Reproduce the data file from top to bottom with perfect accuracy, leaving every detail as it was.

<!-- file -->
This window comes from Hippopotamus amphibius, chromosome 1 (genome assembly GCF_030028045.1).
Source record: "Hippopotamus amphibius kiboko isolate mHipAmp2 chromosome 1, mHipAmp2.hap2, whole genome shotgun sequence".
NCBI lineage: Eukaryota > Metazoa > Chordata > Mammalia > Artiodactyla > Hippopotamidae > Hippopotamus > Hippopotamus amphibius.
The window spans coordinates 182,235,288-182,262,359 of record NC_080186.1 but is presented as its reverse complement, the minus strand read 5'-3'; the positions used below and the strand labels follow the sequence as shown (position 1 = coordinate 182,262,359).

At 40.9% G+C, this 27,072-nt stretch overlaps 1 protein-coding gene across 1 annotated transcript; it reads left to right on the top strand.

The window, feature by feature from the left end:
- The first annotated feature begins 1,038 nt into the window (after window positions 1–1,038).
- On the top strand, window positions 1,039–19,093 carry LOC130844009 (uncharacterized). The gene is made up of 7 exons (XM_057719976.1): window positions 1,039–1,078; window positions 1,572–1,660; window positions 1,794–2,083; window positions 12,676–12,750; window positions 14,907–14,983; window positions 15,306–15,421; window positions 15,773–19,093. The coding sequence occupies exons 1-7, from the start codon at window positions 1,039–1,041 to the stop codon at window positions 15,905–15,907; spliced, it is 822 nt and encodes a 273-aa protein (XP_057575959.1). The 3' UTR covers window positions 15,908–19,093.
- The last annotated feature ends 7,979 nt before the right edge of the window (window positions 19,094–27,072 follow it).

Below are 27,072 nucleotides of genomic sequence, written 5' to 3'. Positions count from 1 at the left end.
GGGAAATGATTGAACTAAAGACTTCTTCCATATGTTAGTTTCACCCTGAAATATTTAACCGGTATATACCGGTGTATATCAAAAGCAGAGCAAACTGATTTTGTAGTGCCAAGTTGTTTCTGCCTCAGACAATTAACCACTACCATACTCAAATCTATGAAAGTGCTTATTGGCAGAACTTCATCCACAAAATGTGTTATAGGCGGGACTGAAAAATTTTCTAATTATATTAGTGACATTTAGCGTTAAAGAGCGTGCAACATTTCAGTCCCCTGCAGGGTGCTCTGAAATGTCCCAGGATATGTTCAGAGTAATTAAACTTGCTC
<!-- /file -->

This window comes from Hippopotamus amphibius, chromosome 1 (genome assembly GCF_030028045.1).
Source record: "Hippopotamus amphibius kiboko isolate mHipAmp2 chromosome 1, mHipAmp2.hap2, whole genome shotgun sequence".
NCBI lineage: Eukaryota > Metazoa > Chordata > Mammalia > Artiodactyla > Hippopotamidae > Hippopotamus > Hippopotamus amphibius.
The window spans coordinates 182,235,288-182,262,359 of record NC_080186.1 but is presented as its reverse complement, the minus strand read 5'-3'; the positions used below and the strand labels follow the sequence as shown (position 1 = coordinate 182,262,359).

At 40.9% G+C, this 27,072-nt stretch overlaps 1 protein-coding gene across 1 annotated transcript; it reads left to right on the top strand.

The window, feature by feature from the left end:
- The first annotated feature begins 1,038 nt into the window (after window positions 1–1,038).
- On the top strand, window positions 1,039–19,093 carry LOC130844009 (uncharacterized). The gene is made up of 7 exons (XM_057719976.1): window positions 1,039–1,078; window positions 1,572–1,660; window positions 1,794–2,083; window positions 12,676–12,750; window positions 14,907–14,983; window positions 15,306–15,421; window positions 15,773–19,093. The coding sequence occupies exons 1-7, from the start codon at window positions 1,039–1,041 to the stop codon at window positions 15,905–15,907; spliced, it is 822 nt and encodes a 273-aa protein (XP_057575959.1). The 3' UTR covers window positions 15,908–19,093.
- The last annotated feature ends 7,979 nt before the right edge of the window (window positions 19,094–27,072 follow it).

Below are 27,072 nucleotides of genomic sequence, written 5' to 3'. Positions count from 1 at the left end.
GGGAAATGATTGAACTAAAGACTTCTTCCATATGTTAGTTTCACCCTGAAATATTTAACCGGTATATACCGGTGTATATCAAAAGCAGAGCAAACTGATTTTGTAGTGCCAAGTTGTTTCTGCCTCAGACAATTAACCACTACCATACTCAAATCTATGAAAGTGCTTATTGGCAGAACTTCATCCACAAAATGTGTTATAGGCGGGACTGAAAAATTTTCTAATTATATTAGTGACATTTAGCGTTAAAGAGCGTGCAACATTTCAGTCCCCTGCAGGGTGCTCTGAAATGTCCCAGGATATGTTCAGAGTAATTAAACTTGCTC